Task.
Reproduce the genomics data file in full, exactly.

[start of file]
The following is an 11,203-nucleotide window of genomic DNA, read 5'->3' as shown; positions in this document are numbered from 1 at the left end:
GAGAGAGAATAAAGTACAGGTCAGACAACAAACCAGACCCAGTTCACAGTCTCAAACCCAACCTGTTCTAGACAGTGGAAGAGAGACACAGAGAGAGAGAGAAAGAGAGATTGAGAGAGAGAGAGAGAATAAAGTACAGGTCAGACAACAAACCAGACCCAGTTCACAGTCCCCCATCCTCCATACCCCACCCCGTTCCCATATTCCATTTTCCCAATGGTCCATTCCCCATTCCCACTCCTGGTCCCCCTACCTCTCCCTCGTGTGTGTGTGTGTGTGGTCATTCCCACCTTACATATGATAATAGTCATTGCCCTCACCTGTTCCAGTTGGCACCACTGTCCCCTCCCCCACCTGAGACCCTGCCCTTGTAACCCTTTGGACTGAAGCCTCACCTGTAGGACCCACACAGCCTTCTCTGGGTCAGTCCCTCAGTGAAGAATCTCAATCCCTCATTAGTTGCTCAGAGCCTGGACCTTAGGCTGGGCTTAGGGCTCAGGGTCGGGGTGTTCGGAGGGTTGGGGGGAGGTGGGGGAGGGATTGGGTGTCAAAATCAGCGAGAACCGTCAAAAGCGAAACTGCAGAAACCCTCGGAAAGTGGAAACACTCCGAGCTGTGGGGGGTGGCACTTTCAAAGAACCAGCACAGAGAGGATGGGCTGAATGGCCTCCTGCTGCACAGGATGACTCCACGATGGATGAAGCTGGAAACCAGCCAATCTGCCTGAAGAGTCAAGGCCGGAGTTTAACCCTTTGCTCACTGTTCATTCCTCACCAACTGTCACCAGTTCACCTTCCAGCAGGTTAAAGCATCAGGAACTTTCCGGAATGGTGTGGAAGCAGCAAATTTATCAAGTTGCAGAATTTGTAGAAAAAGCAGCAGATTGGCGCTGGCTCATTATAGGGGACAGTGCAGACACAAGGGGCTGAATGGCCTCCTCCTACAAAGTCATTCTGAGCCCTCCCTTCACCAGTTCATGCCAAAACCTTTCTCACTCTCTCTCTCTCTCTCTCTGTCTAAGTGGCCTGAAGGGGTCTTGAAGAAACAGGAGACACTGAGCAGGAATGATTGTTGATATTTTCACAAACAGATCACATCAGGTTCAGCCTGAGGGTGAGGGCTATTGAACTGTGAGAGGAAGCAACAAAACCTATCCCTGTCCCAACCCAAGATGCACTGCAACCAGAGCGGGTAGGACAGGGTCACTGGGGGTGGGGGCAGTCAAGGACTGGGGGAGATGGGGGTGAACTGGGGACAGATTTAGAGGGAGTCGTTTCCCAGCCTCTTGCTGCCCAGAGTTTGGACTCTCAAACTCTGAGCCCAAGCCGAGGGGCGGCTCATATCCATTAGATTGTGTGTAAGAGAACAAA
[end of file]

The following is an 11,203-nucleotide window of genomic DNA, read 5'->3' as shown; positions in this document are numbered from 1 at the left end:
GAGAGAGAATAAAGTACAGGTCAGACAACAAACCAGACCCAGTTCACAGTCTCAAACCCAACCTGTTCTAGACAGTGGAAGAGAGACACAGAGAGAGAGAGAAAGAGAGATTGAGAGAGAGAGAGAGAATAAAGTACAGGTCAGACAACAAACCAGACCCAGTTCACAGTCCCCCATCCTCCATACCCCACCCCGTTCCCATATTCCATTTTCCCAATGGTCCATTCCCCATTCCCACTCCTGGTCCCCCTACCTCTCCCTCGTGTGTGTGTGTGTGTGGTCATTCCCACCTTACATATGATAATAGTCATTGCCCTCACCTGTTCCAGTTGGCACCACTGTCCCCTCCCCCACCTGAGACCCTGCCCTTGTAACCCTTTGGACTGAAGCCTCACCTGTAGGACCCACACAGCCTTCTCTGGGTCAGTCCCTCAGTGAAGAATCTCAATCCCTCATTAGTTGCTCAGAGCCTGGACCTTAGGCTGGGCTTAGGGCTCAGGGTCGGGGTGTTCGGAGGGTTGGGGGGAGGTGGGGGAGGGATTGGGTGTCAAAATCAGCGAGAACCGTCAAAAGCGAAACTGCAGAAACCCTCGGAAAGTGGAAACACTCCGAGCTGTGGGGGGTGGCACTTTCAAAGAACCAGCACAGAGAGGATGGGCTGAATGGCCTCCTGCTGCACAGGATGACTCCACGATGGATGAAGCTGGAAACCAGCCAATCTGCCTGAAGAGTCAAGGCCGGAGTTTAACCCTTTGCTCACTGTTCATTCCTCACCAACTGTCACCAGTTCACCTTCCAGCAGGTTAAAGCATCAGGAACTTTCCGGAATGGTGTGGAAGCAGCAAATTTATCAAGTTGCAGAATTTGTAGAAAAAGCAGCAGATTGGCGCTGGCTCATTATAGGGGACAGTGCAGACACAAGGGGCTGAATGGCCTCCTCCTACAAAGTCATTCTGAGCCCTCCCTTCACCAGTTCATGCCAAAACCTTTCTCACTCTCTCTCTCTCTCTCTCTGTCTAAGTGGCCTGAAGGGGTCTTGAAGAAACAGGAGACACTGAGCAGGAATGATTGTTGATATTTTCACAAACAGATCACATCAGGTTCAGCCTGAGGGTGAGGGCTATTGAACTGTGAGAGGAAGCAACAAAACCTATCCCTGTCCCAACCCAAGATGCACTGCAACCAGAGCGGGTAGGACAGGGTCACTGGGGGTGGGGGCAGTCAAGGACTGGGGGAGATGGGGGTGAACTGGGGACAGATTTAGAGGGAGTCGTTTCCCAGCCTCTTGCTGCCCAGAGTTTGGACTCTCAAACTCTGAGCCCAAGCCGAGGGGCGGCTCATATCCATTAGATTGTGTGTAAGAGAACAAA